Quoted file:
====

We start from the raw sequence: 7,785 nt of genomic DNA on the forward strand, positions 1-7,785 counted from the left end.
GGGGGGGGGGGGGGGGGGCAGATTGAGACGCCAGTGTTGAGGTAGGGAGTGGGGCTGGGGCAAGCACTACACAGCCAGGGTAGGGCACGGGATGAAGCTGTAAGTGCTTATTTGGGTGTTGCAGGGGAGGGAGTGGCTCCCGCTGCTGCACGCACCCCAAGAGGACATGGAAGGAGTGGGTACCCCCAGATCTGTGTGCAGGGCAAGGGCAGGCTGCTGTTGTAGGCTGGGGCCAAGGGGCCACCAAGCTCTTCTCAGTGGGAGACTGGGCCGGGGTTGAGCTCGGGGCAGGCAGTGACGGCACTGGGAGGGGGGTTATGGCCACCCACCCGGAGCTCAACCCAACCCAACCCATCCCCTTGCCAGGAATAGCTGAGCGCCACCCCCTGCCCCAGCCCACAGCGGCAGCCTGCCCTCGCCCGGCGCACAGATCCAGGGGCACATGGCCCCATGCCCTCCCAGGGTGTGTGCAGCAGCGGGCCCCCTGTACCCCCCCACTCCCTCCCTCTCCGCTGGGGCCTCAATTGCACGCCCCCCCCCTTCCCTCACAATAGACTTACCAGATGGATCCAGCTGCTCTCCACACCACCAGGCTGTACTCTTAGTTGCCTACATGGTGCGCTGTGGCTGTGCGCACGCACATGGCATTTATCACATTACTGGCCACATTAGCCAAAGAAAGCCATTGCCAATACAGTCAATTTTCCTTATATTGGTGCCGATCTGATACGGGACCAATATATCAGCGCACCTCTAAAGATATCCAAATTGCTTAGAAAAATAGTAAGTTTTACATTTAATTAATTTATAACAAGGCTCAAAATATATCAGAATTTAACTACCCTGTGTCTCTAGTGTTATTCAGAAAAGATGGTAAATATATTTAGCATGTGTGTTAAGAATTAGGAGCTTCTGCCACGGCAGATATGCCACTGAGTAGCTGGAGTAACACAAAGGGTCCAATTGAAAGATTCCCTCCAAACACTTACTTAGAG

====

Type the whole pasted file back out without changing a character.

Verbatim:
We start from the raw sequence: 7,785 nt of genomic DNA on the forward strand, positions 1-7,785 counted from the left end.
GGGGGGGGGGGGGGGGGGCAGATTGAGACGCCAGTGTTGAGGTAGGGAGTGGGGCTGGGGCAAGCACTACACAGCCAGGGTAGGGCACGGGATGAAGCTGTAAGTGCTTATTTGGGTGTTGCAGGGGAGGGAGTGGCTCCCGCTGCTGCACGCACCCCAAGAGGACATGGAAGGAGTGGGTACCCCCAGATCTGTGTGCAGGGCAAGGGCAGGCTGCTGTTGTAGGCTGGGGCCAAGGGGCCACCAAGCTCTTCTCAGTGGGAGACTGGGCCGGGGTTGAGCTCGGGGCAGGCAGTGACGGCACTGGGAGGGGGGTTATGGCCACCCACCCGGAGCTCAACCCAACCCAACCCATCCCCTTGCCAGGAATAGCTGAGCGCCACCCCCTGCCCCAGCCCACAGCGGCAGCCTGCCCTCGCCCGGCGCACAGATCCAGGGGCACATGGCCCCATGCCCTCCCAGGGTGTGTGCAGCAGCGGGCCCCCTGTACCCCCCCACTCCCTCCCTCTCCGCTGGGGCCTCAATTGCACGCCCCCCCCCTTCCCTCACAATAGACTTACCAGATGGATCCAGCTGCTCTCCACACCACCAGGCTGTACTCTTAGTTGCCTACATGGTGCGCTGTGGCTGTGCGCACGCACATGGCATTTATCACATTACTGGCCACATTAGCCAAAGAAAGCCATTGCCAATACAGTCAATTTTCCTTATATTGGTGCCGATCTGATACGGGACCAATATATCAGCGCACCTCTAAAGATATCCAAATTGCTTAGAAAAATAGTAAGTTTTACATTTAATTAATTTATAACAAGGCTCAAAATATATCAGAATTTAACTACCCTGTGTCTCTAGTGTTATTCAGAAAAGATGGTAAATATATTTAGCATGTGTGTTAAGAATTAGGAGCTTCTGCCACGGCAGATATGCCACTGAGTAGCTGGAGTAACACAAAGGGTCCAATTGAAAGATTCCCTCCAAACACTTACTTAGAG